The issue of mixed marriages was at the core of the 7th meeting of the Presidents of the Roman Catholic Bishops’ Conferences of Southeast Europe, which took place in Romania in early March. Marriages “with a difference in worship” are reported to be on the increase in that area of Europe, especially with Muslims.
According to a report published by the Council of the Bishops’ Conferences of Europe (CCEE), there are no particular problems in marriages between Latin Catholics and Greek Catholics. But there are some problems arising with marriages between Roman Catholics and Orthodox or Protestants, due to a partly different understanding of the sacramentality of marriage, which may complicate matters such as divorce. Despite stronger theological differences, dialogue is reported to be more advanced with Protestant churches.
But the increase in mixed Catholic-Muslim marriages gives rise to the most concerns. While the bishops acknowledge that there are positive outcomes in terms of building bridges and intercultural relations, such unions also pose significant problems, especially since there are often differences in ethnic backgrounds and identity.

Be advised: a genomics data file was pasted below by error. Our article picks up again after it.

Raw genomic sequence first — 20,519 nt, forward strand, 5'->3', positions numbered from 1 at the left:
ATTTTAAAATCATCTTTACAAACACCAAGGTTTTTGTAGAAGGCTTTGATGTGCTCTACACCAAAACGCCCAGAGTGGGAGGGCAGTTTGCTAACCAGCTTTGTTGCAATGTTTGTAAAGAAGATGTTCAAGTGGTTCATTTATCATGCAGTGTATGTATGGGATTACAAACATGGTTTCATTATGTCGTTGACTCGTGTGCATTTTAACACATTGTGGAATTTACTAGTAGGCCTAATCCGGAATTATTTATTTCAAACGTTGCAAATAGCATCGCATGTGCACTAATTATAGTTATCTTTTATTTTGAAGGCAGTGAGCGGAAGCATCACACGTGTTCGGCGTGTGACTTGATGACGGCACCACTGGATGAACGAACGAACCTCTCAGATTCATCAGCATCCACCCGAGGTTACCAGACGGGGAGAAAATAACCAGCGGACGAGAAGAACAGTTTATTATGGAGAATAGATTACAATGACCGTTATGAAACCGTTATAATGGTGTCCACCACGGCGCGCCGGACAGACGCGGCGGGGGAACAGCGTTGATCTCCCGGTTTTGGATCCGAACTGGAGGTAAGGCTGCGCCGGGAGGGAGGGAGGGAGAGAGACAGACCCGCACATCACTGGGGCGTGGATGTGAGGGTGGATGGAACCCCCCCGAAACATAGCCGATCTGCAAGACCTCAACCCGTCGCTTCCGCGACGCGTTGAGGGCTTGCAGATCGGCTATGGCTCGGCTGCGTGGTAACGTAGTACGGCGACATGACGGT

On a doctrinal level, the bishops see risks of religious indifferentism. It is likely that experiences in Southeast Europe will also contribute to deeper reflections on the issue, since the growth of immigration to other parts of the continent will lead to more interreligious marriages in areas where people of non-Christian origins had little or no presence a few decades earlier.
Italy may serve as a case study on the rise of Muslim-Catholic marriages, with many of these couples adopting Islam as the family religion, according to statistics. The Catholic charitable organization Caritas recently released figures showing that the number of marriages between Italians and foreign natives has risen ten-fold in the past 15 years.
The Catholic World Report (March) cites the study as showing that in 1991 there were 60,000 “mixed marriages” in Italy, compared to 600,000 such marriages last year. Italian men preferred women from non-Islamic countries, such as the Philippines, Peru and Romania. In contrast, Italian women tended to marry men from Senegal, Tunisia and Morocco.
The northern part of Italy leads the way in mixed marriages. About 10 percent of the mixed marriages involve a Muslim with a Catholic spouse. In the vast majority of such cases, the children are raised Muslim. If the wife is Catholic, statistics show that she is likely to convert to Islam. These marriages have been shown to be fragile, although much depends on geography. The average Catholic-Muslim marriage lasts just five years in the northern city of Milan, and 13 years in the Southern city of Lecce.–This article was written with Contributing Editor Jean-Francois Mayer